New Study says Dog Owners Live Longer and Have Less Heart Disease

A broad new study of over 3.4 million Swedes found that dog owners have a longer life expectancy and lifespan, as well as, a lower risk of cardiovascular disease.

The study was published in Scientific Reports by a team of Swedish researchers.

The study looked at people aged 40 to 80, comparing national registries with dog ownership registries, analyzing data from 2001 to 2012.

In Sweden, national databases record and store every hospital visit of its citizens. Similarly, dog ownership registration has been mandatory since 2001.

Lower risk of death

The researchers found that dog owners who were single had a 33 percent reduction in the risk of death as compared to non-dog owners.

Lower cardiovascular disease

Researchers found that dog owners, particularly those who owned hunting breeds, had a lower risk of cardiovascular disease. The lowest risk of cardiovascular problems was associated with the ownership of terriers, retrievers, and scent hounds.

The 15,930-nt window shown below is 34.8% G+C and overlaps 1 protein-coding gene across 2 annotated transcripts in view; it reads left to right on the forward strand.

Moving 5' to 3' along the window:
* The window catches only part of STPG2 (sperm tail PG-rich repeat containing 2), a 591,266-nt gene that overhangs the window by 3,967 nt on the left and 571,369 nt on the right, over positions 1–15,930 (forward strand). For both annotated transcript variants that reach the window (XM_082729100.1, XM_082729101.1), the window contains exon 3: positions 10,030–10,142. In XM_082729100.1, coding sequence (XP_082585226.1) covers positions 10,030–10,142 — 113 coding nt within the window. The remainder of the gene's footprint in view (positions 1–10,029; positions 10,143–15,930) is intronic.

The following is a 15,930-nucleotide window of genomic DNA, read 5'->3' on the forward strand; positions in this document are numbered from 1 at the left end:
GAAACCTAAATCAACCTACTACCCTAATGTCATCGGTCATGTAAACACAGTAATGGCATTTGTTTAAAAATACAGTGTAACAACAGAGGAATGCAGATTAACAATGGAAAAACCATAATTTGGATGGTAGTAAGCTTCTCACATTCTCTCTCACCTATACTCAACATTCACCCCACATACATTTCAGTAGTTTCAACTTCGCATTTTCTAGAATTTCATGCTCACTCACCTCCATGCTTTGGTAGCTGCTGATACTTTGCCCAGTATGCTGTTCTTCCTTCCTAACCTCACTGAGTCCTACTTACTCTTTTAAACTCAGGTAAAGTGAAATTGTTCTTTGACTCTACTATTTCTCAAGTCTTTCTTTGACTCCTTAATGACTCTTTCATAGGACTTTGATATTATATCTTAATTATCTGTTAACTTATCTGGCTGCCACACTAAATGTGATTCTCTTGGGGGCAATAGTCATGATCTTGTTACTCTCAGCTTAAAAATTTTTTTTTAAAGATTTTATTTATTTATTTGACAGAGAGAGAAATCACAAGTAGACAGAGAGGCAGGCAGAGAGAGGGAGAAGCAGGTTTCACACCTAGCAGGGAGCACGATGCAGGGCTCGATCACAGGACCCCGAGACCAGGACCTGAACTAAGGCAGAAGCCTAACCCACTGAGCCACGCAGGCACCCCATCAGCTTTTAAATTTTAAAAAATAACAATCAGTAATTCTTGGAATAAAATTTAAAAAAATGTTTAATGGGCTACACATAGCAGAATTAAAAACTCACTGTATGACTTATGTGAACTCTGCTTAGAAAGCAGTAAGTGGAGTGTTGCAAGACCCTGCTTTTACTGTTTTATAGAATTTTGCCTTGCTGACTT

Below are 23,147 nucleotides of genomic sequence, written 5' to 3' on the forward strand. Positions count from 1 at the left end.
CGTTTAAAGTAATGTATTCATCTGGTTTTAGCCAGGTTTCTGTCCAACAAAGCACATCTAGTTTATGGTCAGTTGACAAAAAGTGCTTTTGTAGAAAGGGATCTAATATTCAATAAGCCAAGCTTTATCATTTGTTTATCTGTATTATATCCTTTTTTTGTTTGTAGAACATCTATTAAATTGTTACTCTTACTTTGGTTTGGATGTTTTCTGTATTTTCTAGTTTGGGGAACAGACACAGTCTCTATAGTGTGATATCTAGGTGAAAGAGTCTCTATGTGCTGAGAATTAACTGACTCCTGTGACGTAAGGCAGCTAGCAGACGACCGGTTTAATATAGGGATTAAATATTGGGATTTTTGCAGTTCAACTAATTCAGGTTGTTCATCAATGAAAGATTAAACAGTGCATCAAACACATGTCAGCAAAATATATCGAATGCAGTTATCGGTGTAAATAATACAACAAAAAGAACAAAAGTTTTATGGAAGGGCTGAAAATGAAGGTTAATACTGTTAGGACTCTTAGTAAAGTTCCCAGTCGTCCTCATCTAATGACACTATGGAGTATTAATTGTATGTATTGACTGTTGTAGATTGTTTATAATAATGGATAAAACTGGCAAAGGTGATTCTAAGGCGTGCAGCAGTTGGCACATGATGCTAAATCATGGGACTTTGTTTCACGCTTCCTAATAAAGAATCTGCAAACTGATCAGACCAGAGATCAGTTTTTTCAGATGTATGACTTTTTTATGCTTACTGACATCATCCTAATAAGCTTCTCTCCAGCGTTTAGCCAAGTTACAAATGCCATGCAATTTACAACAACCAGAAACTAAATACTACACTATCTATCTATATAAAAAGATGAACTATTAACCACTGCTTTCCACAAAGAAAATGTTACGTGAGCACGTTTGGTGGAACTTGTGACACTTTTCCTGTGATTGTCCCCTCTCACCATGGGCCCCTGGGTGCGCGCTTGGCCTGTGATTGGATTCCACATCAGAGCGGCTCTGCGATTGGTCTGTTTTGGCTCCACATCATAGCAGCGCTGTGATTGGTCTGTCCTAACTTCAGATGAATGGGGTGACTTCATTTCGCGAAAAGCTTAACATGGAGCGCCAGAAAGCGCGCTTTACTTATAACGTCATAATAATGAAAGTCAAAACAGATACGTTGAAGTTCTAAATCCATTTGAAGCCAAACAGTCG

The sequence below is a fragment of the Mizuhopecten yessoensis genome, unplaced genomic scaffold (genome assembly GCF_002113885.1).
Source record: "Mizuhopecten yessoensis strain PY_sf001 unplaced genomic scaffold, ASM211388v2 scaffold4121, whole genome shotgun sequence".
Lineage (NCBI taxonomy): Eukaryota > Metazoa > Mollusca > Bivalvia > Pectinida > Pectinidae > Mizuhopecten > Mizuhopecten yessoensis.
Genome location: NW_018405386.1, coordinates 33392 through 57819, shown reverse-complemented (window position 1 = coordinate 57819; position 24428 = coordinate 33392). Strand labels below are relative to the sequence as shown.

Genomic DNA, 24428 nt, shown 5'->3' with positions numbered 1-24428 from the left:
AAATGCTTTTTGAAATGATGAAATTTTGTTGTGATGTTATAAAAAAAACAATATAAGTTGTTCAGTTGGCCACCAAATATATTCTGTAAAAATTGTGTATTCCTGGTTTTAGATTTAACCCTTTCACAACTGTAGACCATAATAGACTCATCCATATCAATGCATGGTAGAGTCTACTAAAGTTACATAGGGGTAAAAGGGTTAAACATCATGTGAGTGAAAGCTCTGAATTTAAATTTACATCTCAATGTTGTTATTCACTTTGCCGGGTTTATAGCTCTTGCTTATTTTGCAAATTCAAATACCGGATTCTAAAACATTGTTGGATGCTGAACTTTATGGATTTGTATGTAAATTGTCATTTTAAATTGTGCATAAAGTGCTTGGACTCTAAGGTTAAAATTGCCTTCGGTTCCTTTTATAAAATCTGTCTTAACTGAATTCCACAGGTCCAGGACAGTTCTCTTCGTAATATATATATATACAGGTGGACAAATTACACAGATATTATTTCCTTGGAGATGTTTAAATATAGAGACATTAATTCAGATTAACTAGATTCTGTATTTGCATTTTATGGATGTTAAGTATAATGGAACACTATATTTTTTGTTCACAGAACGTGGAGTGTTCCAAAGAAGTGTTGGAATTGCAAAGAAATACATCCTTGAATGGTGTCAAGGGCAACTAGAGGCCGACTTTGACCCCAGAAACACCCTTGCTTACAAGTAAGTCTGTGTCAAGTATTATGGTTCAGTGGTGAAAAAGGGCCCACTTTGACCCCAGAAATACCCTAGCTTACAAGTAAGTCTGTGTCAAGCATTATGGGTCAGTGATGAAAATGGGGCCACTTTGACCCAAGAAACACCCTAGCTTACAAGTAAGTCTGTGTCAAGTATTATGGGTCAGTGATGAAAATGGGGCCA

Single dog owners had an 11 percent reduction in the risk of heart attacks compared to those who did not own dogs. This is in light of other studies which have shown that people who live alone have a significantly higher risk of cardiovascular death.

Researchers said there are a number of factors that could be responsible for improved cardiovascular findings. They suggested that owning a dog increases the owners’ social contact or well-being.

Another possibility was that owning a dog change the owner’s bacterial microbiome.

What is Microbiome?

The microbiome is what doctors call “good” bacteria. Many of these microbes are essential for good health. They benefit fit our gut health and our immune system.

The human microbiome, or microbiota, is the aggregate of microorganisms that resides on or within any of a number of human tissues and biofluids. In short, we become sort of a walking ecosystem where this community of microbes lives.

These microbes can be found on the skin, mammary glands, placenta, seminal fluid, uterus, ovarian follicles, lung, saliva, oral mucosa, conjunctiva, biliary and gastrointestinal tracts. They include bacteria, archaea, protists, fungi, and viruses.

How a dog’s microbiome affects humans

Researchers believe that the microbiome of dogs changes that of its owner. The microbiome of the dog gets mixed in with the home environment, which exposes people in the home to bacteria they may not have encountered otherwise, bacterial that may be beneficial to human health.